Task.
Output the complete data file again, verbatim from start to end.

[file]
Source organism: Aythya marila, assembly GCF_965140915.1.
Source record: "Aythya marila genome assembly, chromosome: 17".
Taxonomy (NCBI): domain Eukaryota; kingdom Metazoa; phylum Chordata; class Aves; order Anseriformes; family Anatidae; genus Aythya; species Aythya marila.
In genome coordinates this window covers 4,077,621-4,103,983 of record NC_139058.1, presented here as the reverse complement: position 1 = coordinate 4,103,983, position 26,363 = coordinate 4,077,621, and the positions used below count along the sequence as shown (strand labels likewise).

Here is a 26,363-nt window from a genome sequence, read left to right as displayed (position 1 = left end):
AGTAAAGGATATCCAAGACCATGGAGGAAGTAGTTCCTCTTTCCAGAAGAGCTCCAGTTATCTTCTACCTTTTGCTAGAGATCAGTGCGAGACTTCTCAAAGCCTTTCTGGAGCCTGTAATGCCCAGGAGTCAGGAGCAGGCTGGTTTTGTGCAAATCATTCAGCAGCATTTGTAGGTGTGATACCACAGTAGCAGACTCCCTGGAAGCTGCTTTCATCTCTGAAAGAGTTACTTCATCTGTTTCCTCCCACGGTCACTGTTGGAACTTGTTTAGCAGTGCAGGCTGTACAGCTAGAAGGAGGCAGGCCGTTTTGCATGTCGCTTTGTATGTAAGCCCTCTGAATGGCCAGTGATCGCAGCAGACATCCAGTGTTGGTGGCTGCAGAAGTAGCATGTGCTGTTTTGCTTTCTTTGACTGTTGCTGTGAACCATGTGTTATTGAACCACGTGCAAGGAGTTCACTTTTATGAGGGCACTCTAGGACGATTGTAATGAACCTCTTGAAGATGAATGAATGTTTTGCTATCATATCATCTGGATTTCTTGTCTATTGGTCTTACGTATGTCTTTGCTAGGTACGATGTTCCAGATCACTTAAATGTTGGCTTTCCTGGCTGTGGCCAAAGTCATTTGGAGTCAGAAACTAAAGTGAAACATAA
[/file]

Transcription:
Source organism: Aythya marila, assembly GCF_965140915.1.
Source record: "Aythya marila genome assembly, chromosome: 17".
Taxonomy (NCBI): domain Eukaryota; kingdom Metazoa; phylum Chordata; class Aves; order Anseriformes; family Anatidae; genus Aythya; species Aythya marila.
In genome coordinates this window covers 4,077,621-4,103,983 of record NC_139058.1, presented here as the reverse complement: position 1 = coordinate 4,103,983, position 26,363 = coordinate 4,077,621, and the positions used below count along the sequence as shown (strand labels likewise).

Here is a 26,363-nt window from a genome sequence, read left to right as displayed (position 1 = left end):
AGTAAAGGATATCCAAGACCATGGAGGAAGTAGTTCCTCTTTCCAGAAGAGCTCCAGTTATCTTCTACCTTTTGCTAGAGATCAGTGCGAGACTTCTCAAAGCCTTTCTGGAGCCTGTAATGCCCAGGAGTCAGGAGCAGGCTGGTTTTGTGCAAATCATTCAGCAGCATTTGTAGGTGTGATACCACAGTAGCAGACTCCCTGGAAGCTGCTTTCATCTCTGAAAGAGTTACTTCATCTGTTTCCTCCCACGGTCACTGTTGGAACTTGTTTAGCAGTGCAGGCTGTACAGCTAGAAGGAGGCAGGCCGTTTTGCATGTCGCTTTGTATGTAAGCCCTCTGAATGGCCAGTGATCGCAGCAGACATCCAGTGTTGGTGGCTGCAGAAGTAGCATGTGCTGTTTTGCTTTCTTTGACTGTTGCTGTGAACCATGTGTTATTGAACCACGTGCAAGGAGTTCACTTTTATGAGGGCACTCTAGGACGATTGTAATGAACCTCTTGAAGATGAATGAATGTTTTGCTATCATATCATCTGGATTTCTTGTCTATTGGTCTTACGTATGTCTTTGCTAGGTACGATGTTCCAGATCACTTAAATGTTGGCTTTCCTGGCTGTGGCCAAAGTCATTTGGAGTCAGAAACTAAAGTGAAACATAA